The Santa Claus Man

The Rise and Fall of a Jazz Age Con Man and the Invention of Christmas in New York


Book Description

 The true story of John Duval Gluck, Jr., who in 1913 founded the Santa Claus Association, which had the sole authority to answer Santa's mail in New York City. He ran the organization for 15 years, gaining fame for making the myth of Santa a reality to poor children by arranging for donors to deliver the toys they requested, until a crusading charity commissioner exposed Gluck as a fraud. The story is wide in scope, interweaving a phony Boy Scout group, kidnapping, stolen artwork, and appearances by the era's biggest stars and New York City’s most famous landmarks. The book is both a personal story and a far-reaching historical one, tracing the history of Christmas celebration in America and the invention of Santa Claus.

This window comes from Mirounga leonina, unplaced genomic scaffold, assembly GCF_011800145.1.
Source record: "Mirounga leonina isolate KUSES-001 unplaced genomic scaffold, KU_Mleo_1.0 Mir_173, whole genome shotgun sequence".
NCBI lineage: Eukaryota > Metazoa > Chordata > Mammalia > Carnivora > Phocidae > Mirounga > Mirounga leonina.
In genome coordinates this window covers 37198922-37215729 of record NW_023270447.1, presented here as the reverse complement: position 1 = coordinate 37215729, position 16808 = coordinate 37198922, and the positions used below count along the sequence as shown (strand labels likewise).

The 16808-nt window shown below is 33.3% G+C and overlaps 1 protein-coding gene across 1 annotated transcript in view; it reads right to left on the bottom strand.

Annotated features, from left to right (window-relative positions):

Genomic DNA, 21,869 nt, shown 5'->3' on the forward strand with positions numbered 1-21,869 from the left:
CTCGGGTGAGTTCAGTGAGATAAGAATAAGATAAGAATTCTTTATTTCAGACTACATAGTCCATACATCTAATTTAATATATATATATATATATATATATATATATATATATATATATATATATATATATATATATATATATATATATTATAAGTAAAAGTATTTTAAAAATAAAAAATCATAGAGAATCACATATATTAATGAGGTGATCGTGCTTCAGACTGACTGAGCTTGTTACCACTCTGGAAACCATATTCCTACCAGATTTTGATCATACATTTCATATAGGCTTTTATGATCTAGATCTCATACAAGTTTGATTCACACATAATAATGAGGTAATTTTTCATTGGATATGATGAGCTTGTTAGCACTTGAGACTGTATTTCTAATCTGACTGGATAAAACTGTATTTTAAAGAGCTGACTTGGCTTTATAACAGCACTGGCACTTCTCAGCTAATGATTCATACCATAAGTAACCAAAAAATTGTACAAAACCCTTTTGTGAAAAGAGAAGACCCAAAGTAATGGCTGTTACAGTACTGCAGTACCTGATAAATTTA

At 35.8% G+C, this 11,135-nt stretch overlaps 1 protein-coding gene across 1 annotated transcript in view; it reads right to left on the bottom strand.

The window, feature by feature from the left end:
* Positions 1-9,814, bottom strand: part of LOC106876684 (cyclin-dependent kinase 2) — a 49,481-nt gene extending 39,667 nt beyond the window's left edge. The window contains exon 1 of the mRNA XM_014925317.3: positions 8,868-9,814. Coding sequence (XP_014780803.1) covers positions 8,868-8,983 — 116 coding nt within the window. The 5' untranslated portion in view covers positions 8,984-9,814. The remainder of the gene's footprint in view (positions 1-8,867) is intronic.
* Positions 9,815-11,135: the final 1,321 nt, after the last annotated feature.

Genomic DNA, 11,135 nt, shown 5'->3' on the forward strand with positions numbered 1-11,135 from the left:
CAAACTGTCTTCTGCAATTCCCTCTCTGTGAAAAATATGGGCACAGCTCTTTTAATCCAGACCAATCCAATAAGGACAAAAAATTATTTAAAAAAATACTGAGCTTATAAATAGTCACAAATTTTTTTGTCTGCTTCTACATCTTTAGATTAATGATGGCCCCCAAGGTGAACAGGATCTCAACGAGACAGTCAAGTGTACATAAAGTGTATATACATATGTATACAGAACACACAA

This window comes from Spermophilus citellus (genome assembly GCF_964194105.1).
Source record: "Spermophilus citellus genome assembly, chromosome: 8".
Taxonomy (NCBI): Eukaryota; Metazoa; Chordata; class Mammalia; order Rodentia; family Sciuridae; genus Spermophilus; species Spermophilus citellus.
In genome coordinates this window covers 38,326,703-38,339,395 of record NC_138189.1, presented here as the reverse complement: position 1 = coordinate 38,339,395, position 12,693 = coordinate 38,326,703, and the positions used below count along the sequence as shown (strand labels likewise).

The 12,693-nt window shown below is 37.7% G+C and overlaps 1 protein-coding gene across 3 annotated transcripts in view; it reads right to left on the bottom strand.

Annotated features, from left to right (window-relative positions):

About Palmer, Alex

 Alex Palmer is freelance writer and researcher who curated an exhibit on the Santa Claus Association for Brooklyn's City Reliquary in December 2012. It received wide press attention and was the subject of a major holiday feature for WNYC. He is the author of two previous books: Weird-o-Pedia (Skyhorse, 2012), for which he researched hundreds of unusual facts about everyday things from Donuts to Dogs and which has sold more than 10,000 copies to date, with special distribution in Urban Outfitters and elsewhere; and Literary Miscellany (Skyhorse, 2010), which offers a breezy and entertaining survey of the history of literature. His writing has appeared in the NY Daily News, USA Today, The New York Post, Publishers Weekly, and many other outlets.